Boo! It’s time to get your scare on: hello, Halloween!

Many of us love to dress up for Halloween, but it’s also the perfect time to go beyond spooky sartorial choices and explore your students’ writing creativity.

These 7 spooky writing activities for Halloween will help your students create a creepy tale or two.

1. The Creepy Castle writing prompt

Perfect for all year levels, this fun writing prompt and template will provide lots of fun this Halloween. This activity encourages students to use descriptive writing to show rather than tell (Step 5).

Step 5: Show, Don't Tell

The Creepy Castle
Show us what kind of character lives in a castle like this.

What do they love to do? What is their pet like?

2. Creating Creepy Character Profiles

This activity and template has been extracted from our new Narrative Writing Manual.

For a story to have tension, the writer must create characters with depth that the reader can empathise with.

Click to download a free Character Profile Template

  • Start by discussing characters from familiar spooky stories. What do we know about them? What are their strengths and weaknesses? What makes us care about them?
  • As a class, brainstorm a list of possible spooky characters (e.g. a vampire, a mummy, Frankenstein).
  • Ask students to form pairs and pick a character from the class list, then brainstorm ideas to create a profile of their chosen character using this template from the Narrative Writing Manual.
  • Ask students to write a brief description of their spooky character based on the ideas in the profile. Challenge them to write it in a way that makes the reader want to read more.

Download your free template

3. Through the Keyhole Template

  • Ask students to imagine they are looking through a keyhole. Is it a haunted house? A goblin’s grotto? A dungeon?
  • Students can use the template to draw what they see, then write about it below. Don’t forget to capture the reader’s attention with a Sizzling Start.

Download the template

Click to download the Sizzling Starts template: Through the keyhole

4. Picture writing prompts

These eerie and magical images are perfect visual prompts to help your students focus on specific writing skills.

View more free Seven Steps Writing Prompts: Narrative | Persuasive | Informative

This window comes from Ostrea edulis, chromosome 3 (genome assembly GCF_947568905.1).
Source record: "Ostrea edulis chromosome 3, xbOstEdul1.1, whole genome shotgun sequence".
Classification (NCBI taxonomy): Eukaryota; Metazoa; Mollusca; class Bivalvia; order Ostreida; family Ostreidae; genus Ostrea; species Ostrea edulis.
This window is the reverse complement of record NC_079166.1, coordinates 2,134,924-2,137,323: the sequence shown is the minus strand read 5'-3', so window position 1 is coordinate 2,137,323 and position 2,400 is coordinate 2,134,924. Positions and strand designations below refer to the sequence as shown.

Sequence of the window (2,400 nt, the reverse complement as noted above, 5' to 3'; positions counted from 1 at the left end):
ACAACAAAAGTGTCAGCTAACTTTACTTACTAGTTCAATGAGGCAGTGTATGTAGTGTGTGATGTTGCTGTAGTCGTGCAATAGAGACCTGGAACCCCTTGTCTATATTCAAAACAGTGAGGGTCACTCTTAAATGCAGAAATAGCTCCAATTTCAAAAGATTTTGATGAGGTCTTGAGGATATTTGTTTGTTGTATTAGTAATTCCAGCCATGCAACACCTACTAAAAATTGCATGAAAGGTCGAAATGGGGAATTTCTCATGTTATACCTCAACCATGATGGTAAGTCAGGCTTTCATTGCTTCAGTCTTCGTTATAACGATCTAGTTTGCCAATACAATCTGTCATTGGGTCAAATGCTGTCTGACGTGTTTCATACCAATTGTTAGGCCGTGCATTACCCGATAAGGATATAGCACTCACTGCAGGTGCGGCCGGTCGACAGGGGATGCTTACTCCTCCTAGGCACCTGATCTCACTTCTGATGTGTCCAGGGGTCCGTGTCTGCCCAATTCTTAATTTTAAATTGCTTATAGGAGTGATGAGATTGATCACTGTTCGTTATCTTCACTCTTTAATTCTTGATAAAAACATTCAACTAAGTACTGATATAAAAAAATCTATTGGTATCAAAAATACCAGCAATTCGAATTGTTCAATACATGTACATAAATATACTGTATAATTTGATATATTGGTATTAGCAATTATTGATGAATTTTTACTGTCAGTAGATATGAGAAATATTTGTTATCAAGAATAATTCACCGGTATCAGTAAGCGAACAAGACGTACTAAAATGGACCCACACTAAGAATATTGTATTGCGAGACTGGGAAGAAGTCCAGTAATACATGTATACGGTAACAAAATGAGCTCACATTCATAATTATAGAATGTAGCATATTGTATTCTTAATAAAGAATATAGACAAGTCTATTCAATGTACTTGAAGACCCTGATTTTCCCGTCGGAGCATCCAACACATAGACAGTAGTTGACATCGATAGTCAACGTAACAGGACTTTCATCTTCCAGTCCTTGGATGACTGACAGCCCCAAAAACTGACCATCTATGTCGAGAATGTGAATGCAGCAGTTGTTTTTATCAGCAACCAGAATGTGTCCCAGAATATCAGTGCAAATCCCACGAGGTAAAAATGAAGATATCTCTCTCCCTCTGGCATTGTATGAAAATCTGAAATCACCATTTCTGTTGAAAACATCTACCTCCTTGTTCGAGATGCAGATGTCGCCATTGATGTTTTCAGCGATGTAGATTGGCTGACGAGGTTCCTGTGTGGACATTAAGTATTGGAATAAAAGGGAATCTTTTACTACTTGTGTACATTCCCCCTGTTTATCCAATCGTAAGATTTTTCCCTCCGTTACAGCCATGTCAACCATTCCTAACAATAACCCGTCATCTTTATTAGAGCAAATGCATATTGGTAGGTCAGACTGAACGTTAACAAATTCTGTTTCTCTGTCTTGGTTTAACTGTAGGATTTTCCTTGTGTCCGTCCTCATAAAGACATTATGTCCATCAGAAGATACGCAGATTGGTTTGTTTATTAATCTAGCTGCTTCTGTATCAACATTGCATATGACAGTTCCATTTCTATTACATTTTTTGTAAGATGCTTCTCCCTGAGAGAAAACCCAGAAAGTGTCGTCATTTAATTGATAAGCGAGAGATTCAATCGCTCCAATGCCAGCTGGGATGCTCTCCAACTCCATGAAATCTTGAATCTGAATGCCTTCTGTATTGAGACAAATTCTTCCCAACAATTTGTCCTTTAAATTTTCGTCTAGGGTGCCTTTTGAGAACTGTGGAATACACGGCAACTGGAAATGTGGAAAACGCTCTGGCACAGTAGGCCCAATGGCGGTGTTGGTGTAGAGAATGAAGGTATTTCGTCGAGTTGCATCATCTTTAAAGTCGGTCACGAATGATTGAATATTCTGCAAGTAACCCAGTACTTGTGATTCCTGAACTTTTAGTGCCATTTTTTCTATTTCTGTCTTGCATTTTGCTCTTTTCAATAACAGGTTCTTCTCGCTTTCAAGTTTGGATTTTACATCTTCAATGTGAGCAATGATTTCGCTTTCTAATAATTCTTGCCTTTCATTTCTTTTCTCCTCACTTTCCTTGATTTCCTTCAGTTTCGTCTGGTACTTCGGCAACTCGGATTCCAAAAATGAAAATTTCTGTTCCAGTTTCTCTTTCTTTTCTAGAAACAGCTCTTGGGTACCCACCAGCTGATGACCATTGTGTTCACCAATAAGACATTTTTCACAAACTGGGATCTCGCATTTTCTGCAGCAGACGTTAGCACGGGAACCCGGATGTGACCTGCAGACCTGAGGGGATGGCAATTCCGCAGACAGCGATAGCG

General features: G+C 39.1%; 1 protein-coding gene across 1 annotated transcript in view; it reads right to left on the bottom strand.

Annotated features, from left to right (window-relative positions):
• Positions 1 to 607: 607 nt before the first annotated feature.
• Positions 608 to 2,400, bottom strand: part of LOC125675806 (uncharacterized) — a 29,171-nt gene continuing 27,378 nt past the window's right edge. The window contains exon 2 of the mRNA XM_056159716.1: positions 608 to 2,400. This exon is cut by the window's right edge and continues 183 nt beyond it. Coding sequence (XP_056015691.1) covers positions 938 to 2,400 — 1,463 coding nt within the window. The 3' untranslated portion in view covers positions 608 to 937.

Teacher Hub members: Remember to log in to gain access to exclusive content for these Halloween writing prompts including:

  • five ways to use the writing prompt
  • thinking questions
  • ‘In The Moment’ graphic organiser to help students writing more descriptive
  • related media links.

Click for extra resources on Teacher Hub

5. Persuasive Fast Starts Challenge

This is one of the best ways to increase your students’ engagement and bring the fun into your writing lessons.

  • Here are the topics:
    • Trick-or-treating is dangerous
    • Ghosts do exist
    • Vampires vs werewolves
    • Halloween is better than Christmas
    • Being scared is fun
  • Set a 60 second timer – try this one.
  • Students write a Sizzling Start for each topic. After going through each topic, every student should have 5 different Sizzling Starts.
  • Ask students to share their favourite Sizzling Start in groups of 3–4. This will help them generate more ideas, develop concepts and learn from each other.

New to the Seven Steps? Try the Sizzling Starts Transformation Challenge – it has all the resources you need to learn, teach, apply and assess Step 2: Sizzling Starts.

6. Spooky Stories

Using random words as the basis for a story is a great way to spark students’ creativity.

  • As a class, watch the spooky story in the following video (watch from 1:30 to 2:20):

  • Get each student to write a word they associate with spooky stories on a strip of paper.
  • Place the strips of paper into a hat.
  • Ask each student to pull a strip of paper from the hat.
  • Get students to form groups of three and work together to write their own spooky story based on their words.

For example: attic, moon, bat.

‘She pushed open the attic door. It made a long, high-pitched creaking sound. She slowly tiptoed into the darkroom and tried the light switch. No luck. Something rustled in the corner of the room, disturbed by her entrance.

‘I hope it’s a mouse,’ she shuddered.

The moon shone its faint light through the small window. Slowly, a shadow began to appear: large wings, a pointed head. A bat, bigger than any ordinary bat.’

7. Petrifying poems

The poems in the following videos are a a great example of Step 5: Show Don’t Tell. Watch the video as a class then get your students to create their own Show, Don’t Tell poetry.

For younger students:

One Dark Night, In the Middle of the Day…

For older students:

The Vampire by Conrad Aiken

The Raven by Edgar Allen Poe

Want to continue improving your students’ poetry writing?